WILLET BOWERMAN ’33 died August 14, 2003, at the age of 94. The eldest in a family of four children known for their musical talent, Willet entered SPU in 1929 and sang in the Victory Quartet. After college, he married his SPC voice teacher, VERNA FINK, and the couple moved to Chicago. There he continued to sing and made a living selling vacuum cleaners door-to-door. In 1938, Willet entered the Free Methodist pastorate and over many years served churches in Iowa, Illinois and Washington. He and Verna had four children. When Verna died, Willet married a widow, HAZEL MORAN, who at the time was working as a dorm mother at SPC. They were married from 1967 to 2000, when she died. In April 2001, at the age of 90, Willet married VERA IVERSON ’31, who was an SPC freshman at the same time he was. Willet is survived by his wife, Vera; twin daughters, MARY BOWERMAN GUNHUS ’65 and MYRTLE BOWERMAN HINTZ ’64; sons JAY BOWERMAN ’60 and GLENN BOWERMAN ’67; four stepchildren, including GAYLE MORAN COREA ’66, VIRGIL IVERSON ’56 and VERLYN IVERSON ’58; 15 grandchildren; 29 great-grandchildren; and five great-great-grandchildren. He is also survived by many step-grandchildren and step-great-grandchildren.

SYLVIA BULLOCK ’79 died February 24, 2003, three days after her 48th birth-day. Following graduation from SPC, she attended Multnomah School of the Bible and earned a doctorate in psychology from Rosemead College. Sylvia is survived by her parents, one sister and four brothers.

CLIFFORD BURNS ’57 died February 21, 2003. He was 81 years old. Born in Washington, Clifford was a teacher in Washington state and a missionary in Quito, Ecuador, with the Christian and Missionary Alliance for 14 years. A resident of Tacoma, Washington, and member of the Tacoma Alliance Church, Clifford is survived by his wife, Lucille; one son; three grandchildren; and seven great-grandchildren.

JUDITH SAUER DAVIES ’63 died of cancer on July 15, 2003. She was 62 years old. Born in Spokane, Washington, Judith was raised in the Seattle area. After earning a nursing degree at SPC and the University of Washington, she worked in critical care, emergency medicine, medical sales and home health. In 1992, she served in Alaska’s Aleutian Islands as the sole medical provider for Trident Seafoods and the local native village. Judith spent two years in Algeria with her husband, James, and their daughter. The family also lived in Boulder, Colorado; Anchorage, Alaska; Houston, Texas; and Port Townsend, Washington. After moving to Port Townsend in 1997, Judith earned her Coast Guard Auxiliary certificate. She is survived by her husband, one daughter, three stepsons, eight grandchildren and one great-grandchild.

RANDALL FARMER ’81 died July 4, 2003, in a swimming accident in Michigan. He was 44 years old. Randall was one of seven swimmers who drowned after being swept from the shore by a strong riptide and under-current formed after thunderstorms earlier that day. After graduating from SPU, Randall developed software for companies in the computer and robotic industries. In 1985, he moved to Wheaton, Illinois, where he was an active member of Wheaton Evangelical Free Church. He served on the church’s mission board, as well as with an organization that finds housing for missionaries on furlough. He participated in the “Pathfinders” adult Sunday school class. An avid jogger, Randall also loved to play golf. He is survived by his parents and two brothers, including KENNETH FARMER ’84.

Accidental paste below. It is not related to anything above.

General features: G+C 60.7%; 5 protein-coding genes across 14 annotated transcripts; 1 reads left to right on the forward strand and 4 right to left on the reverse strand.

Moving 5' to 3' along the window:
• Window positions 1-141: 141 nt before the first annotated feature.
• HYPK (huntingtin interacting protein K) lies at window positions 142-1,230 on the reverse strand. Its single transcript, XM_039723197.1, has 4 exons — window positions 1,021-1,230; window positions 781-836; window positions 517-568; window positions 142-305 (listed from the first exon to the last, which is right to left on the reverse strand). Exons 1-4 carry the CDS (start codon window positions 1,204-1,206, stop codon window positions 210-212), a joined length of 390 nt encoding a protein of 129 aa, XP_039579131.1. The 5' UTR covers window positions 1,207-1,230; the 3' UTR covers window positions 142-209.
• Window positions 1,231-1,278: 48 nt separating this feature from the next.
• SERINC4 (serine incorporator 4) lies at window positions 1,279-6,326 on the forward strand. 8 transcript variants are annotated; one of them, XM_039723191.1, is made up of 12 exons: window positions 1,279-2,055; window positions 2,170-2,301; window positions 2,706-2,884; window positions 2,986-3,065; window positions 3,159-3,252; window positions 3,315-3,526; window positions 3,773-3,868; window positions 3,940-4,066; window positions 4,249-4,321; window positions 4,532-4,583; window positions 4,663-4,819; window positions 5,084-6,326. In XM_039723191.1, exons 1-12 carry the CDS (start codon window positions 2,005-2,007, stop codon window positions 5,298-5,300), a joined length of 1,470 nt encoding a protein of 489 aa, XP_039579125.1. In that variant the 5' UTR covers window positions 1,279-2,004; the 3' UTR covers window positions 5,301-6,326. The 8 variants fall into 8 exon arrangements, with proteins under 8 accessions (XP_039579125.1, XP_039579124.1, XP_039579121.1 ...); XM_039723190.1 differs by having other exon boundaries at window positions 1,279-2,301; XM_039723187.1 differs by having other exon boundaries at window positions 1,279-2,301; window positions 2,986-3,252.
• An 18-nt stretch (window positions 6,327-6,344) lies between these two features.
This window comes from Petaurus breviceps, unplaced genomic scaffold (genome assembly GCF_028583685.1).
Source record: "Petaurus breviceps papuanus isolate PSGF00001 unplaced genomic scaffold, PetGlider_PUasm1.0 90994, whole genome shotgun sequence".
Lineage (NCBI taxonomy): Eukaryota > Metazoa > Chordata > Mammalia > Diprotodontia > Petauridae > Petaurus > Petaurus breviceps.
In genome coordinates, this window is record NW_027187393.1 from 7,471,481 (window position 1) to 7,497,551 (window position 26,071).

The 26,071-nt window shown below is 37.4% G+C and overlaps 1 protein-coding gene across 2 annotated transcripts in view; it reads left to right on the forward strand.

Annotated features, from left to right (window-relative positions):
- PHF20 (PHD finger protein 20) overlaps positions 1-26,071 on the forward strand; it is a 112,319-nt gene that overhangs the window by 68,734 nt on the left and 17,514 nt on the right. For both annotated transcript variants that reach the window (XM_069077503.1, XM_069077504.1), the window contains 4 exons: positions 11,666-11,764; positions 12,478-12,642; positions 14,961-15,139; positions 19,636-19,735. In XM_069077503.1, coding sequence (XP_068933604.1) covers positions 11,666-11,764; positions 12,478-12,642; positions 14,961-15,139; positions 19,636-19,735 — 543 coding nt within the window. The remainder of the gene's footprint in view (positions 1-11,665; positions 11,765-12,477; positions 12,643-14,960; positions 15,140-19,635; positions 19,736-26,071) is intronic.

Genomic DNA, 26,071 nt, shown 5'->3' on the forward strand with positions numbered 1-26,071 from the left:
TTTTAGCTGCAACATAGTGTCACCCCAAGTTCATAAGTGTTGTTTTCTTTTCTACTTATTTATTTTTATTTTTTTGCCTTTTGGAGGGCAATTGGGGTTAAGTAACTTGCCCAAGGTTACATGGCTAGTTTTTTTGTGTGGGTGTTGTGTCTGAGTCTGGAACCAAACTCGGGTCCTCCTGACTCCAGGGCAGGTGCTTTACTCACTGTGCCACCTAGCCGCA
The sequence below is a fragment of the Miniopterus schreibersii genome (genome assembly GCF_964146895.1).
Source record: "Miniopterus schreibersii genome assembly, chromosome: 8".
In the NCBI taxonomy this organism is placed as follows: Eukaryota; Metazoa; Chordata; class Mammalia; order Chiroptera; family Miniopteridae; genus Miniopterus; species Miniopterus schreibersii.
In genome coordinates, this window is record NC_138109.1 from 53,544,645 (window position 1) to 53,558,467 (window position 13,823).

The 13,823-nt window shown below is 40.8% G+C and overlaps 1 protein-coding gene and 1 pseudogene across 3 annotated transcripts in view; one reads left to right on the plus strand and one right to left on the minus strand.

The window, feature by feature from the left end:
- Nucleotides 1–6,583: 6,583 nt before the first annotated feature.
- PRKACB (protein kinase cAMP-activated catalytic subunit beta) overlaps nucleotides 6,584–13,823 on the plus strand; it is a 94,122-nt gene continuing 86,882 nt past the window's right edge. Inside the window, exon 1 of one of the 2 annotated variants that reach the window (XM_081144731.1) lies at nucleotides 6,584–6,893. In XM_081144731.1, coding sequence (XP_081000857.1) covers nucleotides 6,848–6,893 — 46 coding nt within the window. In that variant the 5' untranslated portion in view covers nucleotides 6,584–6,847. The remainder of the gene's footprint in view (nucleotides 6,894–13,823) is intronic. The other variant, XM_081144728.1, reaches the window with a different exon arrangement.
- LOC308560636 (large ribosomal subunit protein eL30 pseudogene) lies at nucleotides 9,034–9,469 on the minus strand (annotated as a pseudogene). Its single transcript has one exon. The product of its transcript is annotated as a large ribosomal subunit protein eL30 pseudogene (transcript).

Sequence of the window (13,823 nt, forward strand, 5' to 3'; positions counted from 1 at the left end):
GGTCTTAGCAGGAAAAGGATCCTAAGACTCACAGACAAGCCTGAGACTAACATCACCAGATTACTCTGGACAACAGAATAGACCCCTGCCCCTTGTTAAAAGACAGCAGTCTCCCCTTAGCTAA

died March 14, 2003, at the age of 68. Born in Seattle, Jim served in the Army from 1955 to 1958. After graduating from SPC in 1962, he worked as a program manager and controller for Boeing for 33 years. In 1980, he married Nancy Ann Whitaker. He was a member of the AARL-San Juan Area Radio Group, the Anacortes Auxiliary Patrol, the American Alpine Club and the Mountaineers. Jim was also chair of the Mount Baker Lodge and History Committee. He loved photography and history, and he knew the history of most of the places where he hiked or climbed. Jim is survived by his wife, one daughter and four grandchildren.

MARGARET LOUISE MACPHEE MILLER ’34 died May 31, 2003. She was 90 years old. Born in Portland, Oregon, Margaret met her husband, MAURICE MILLER ’38, while attending SPC. As the wife of a Free Methodist minister for 68 years, Margaret was active in the foreign missions program of her church at local, regional and national levels. She is survived by her husband; three daughters, including MIRIAM MILLER GODDING ’64 and MARILYN MILLER O’NEEL ’69; six grandchildren; seven great-grandchildren; four sisters, including EUNICE MACPHEE WATKINS ’38; and one brother, DONALD MACPHEE ’50.